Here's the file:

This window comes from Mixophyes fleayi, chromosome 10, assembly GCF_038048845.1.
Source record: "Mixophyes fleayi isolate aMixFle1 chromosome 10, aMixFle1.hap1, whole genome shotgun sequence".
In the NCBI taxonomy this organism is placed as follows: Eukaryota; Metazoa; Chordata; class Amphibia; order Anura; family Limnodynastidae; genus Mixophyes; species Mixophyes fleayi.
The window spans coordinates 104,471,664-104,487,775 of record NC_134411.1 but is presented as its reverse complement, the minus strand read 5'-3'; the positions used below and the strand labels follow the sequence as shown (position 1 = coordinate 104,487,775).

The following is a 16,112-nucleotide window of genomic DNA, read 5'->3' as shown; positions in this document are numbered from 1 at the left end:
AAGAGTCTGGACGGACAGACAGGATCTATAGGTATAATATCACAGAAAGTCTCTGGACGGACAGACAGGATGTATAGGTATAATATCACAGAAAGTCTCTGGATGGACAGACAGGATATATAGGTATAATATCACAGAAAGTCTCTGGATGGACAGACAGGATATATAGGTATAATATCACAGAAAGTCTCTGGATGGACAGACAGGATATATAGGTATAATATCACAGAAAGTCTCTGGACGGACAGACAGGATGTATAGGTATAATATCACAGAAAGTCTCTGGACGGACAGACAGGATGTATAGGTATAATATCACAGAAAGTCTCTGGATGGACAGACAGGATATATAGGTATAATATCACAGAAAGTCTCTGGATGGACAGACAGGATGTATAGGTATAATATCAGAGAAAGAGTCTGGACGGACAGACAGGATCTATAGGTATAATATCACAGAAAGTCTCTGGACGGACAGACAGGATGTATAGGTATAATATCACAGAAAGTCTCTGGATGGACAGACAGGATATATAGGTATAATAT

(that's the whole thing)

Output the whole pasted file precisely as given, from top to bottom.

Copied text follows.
This window comes from Mixophyes fleayi, chromosome 10, assembly GCF_038048845.1.
Source record: "Mixophyes fleayi isolate aMixFle1 chromosome 10, aMixFle1.hap1, whole genome shotgun sequence".
In the NCBI taxonomy this organism is placed as follows: Eukaryota; Metazoa; Chordata; class Amphibia; order Anura; family Limnodynastidae; genus Mixophyes; species Mixophyes fleayi.
The window spans coordinates 104,471,664-104,487,775 of record NC_134411.1 but is presented as its reverse complement, the minus strand read 5'-3'; the positions used below and the strand labels follow the sequence as shown (position 1 = coordinate 104,487,775).

The following is a 16,112-nucleotide window of genomic DNA, read 5'->3' as shown; positions in this document are numbered from 1 at the left end:
AAGAGTCTGGACGGACAGACAGGATCTATAGGTATAATATCACAGAAAGTCTCTGGACGGACAGACAGGATGTATAGGTATAATATCACAGAAAGTCTCTGGATGGACAGACAGGATATATAGGTATAATATCACAGAAAGTCTCTGGATGGACAGACAGGATATATAGGTATAATATCACAGAAAGTCTCTGGATGGACAGACAGGATATATAGGTATAATATCACAGAAAGTCTCTGGACGGACAGACAGGATGTATAGGTATAATATCACAGAAAGTCTCTGGACGGACAGACAGGATGTATAGGTATAATATCACAGAAAGTCTCTGGATGGACAGACAGGATATATAGGTATAATATCACAGAAAGTCTCTGGATGGACAGACAGGATGTATAGGTATAATATCAGAGAAAGAGTCTGGACGGACAGACAGGATCTATAGGTATAATATCACAGAAAGTCTCTGGACGGACAGACAGGATGTATAGGTATAATATCACAGAAAGTCTCTGGATGGACAGACAGGATATATAGGTATAATAT